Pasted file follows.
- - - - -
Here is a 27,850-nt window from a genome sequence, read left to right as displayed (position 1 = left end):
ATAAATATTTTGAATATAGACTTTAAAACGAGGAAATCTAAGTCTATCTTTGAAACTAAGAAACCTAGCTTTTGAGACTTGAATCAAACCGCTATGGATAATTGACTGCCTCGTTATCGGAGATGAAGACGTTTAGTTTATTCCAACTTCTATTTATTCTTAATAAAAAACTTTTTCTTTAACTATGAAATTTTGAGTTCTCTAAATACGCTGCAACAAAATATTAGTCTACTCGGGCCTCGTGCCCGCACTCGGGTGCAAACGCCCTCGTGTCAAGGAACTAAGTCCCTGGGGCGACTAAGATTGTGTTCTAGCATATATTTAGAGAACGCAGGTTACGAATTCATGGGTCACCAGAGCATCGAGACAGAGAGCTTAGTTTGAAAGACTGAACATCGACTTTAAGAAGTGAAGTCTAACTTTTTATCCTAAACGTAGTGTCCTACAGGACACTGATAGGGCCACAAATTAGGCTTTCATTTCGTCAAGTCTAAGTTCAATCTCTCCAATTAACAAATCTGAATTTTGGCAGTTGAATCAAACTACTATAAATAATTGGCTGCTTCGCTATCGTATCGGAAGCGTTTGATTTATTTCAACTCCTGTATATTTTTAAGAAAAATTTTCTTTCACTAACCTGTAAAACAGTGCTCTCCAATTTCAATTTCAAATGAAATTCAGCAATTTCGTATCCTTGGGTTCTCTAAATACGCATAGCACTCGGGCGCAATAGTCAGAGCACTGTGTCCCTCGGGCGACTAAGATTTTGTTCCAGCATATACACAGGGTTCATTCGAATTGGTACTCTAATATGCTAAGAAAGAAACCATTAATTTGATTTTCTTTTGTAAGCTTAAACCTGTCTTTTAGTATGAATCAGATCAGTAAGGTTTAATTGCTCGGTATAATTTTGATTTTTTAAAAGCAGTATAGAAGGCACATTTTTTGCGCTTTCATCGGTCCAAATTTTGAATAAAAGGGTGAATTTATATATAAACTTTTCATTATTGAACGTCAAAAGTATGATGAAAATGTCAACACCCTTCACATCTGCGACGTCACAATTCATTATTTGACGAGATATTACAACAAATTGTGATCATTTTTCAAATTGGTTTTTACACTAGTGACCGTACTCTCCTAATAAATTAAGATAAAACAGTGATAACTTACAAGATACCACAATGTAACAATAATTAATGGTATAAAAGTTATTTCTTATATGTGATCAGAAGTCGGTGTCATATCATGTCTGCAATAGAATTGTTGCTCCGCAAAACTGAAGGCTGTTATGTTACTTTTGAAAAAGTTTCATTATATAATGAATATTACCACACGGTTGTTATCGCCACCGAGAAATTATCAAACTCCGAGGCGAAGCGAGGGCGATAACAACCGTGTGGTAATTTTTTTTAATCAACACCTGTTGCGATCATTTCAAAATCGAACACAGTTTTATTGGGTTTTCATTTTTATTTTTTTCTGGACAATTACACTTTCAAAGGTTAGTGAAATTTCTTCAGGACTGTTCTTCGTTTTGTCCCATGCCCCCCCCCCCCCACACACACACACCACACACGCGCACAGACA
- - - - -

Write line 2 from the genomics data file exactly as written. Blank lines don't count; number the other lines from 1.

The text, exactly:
ATAAATATTTTGAATATAGACTTTAAAACGAGGAAATCTAAGTCTATCTTTGAAACTAAGAAACCTAGCTTTTGAGACTTGAATCAAACCGCTATGGATAATTGACTGCCTCGTTATCGGAGATGAAGACGTTTAGTTTATTCCAACTTCTATTTATTCTTAATAAAAAACTTTTTCTTTAACTATGAAATTTTGAGTTCTCTAAATACGCTGCAACAAAATATTAGTCTACTCGGGCCTCGTGCCCGCACTCGGGTGCAAACGCCCTCGTGTCAAGGAACTAAGTCCCTGGGGCGACTAAGATTGTGTTCTAGCATATATTTAGAGAACGCAGGTTACGAATTCATGGGTCACCAGAGCATCGAGACAGAGAGCTTAGTTTGAAAGACTGAACATCGACTTTAAGAAGTGAAGTCTAACTTTTTATCCTAAACGTAGTGTCCTACAGGACACTGATAGGGCCACAAATTAGGCTTTCATTTCGTCAAGTCTAAGTTCAATCTCTCCAATTAACAAATCTGAATTTTGGCAGTTGAATCAAACTACTATAAATAATTGGCTGCTTCGCTATCGTATCGGAAGCGTTTGATTTATTTCAACTCCTGTATATTTTTAAGAAAAATTTTCTTTCACTAACCTGTAAAACAGTGCTCTCCAATTTCAATTTCAAATGAAATTCAGCAATTTCGTATCCTTGGGTTCTCTAAATACGCATAGCACTCGGGCGCAATAGTCAGAGCACTGTGTCCCTCGGGCGACTAAGATTTTGTTCCAGCATATACACAGGGTTCATTCGAATTGGTACTCTAATATGCTAAGAAAGAAACCATTAATTTGATTTTCTTTTGTAAGCTTAAACCTGTCTTTTAGTATGAATCAGATCAGTAAGGTTTAATTGCTCGGTATAATTTTGATTTTTTAAAAGCAGTATAGAAGGCACATTTTTTGCGCTTTCATCGGTCCAAATTTTGAATAAAAGGGTGAATTTATATATAAACTTTTCATTATTGAACGTCAAAAGTATGATGAAAATGTCAACACCCTTCACATCTGCGACGTCACAATTCATTATTTGACGAGATATTACAACAAATTGTGATCATTTTTCAAATTGGTTTTTACACTAGTGACCGTACTCTCCTAATAAATTAAGATAAAACAGTGATAACTTACAAGATACCACAATGTAACAATAATTAATGGTATAAAAGTTATTTCTTATATGTGATCAGAAGTCGGTGTCATATCATGTCTGCAATAGAATTGTTGCTCCGCAAAACTGAAGGCTGTTATGTTACTTTTGAAAAAGTTTCATTATATAATGAATATTACCACACGGTTGTTATCGCCACCGAGAAATTATCAAACTCCGAGGCGAAGCGAGGGCGATAACAACCGTGTGGTAATTTTTTTTAATCAACACCTGTTGCGATCATTTCAAAATCGAACACAGTTTTATTGGGTTTTCATTTTTATTTTTTTCTGGACAATTACACTTTCAAAGGTTAGTGAAATTTCTTCAGGACTGTTCTTCGTTTTGTCCCATGCCCCCCCCCCCCCACACACACACACCACACACGCGCACAGACA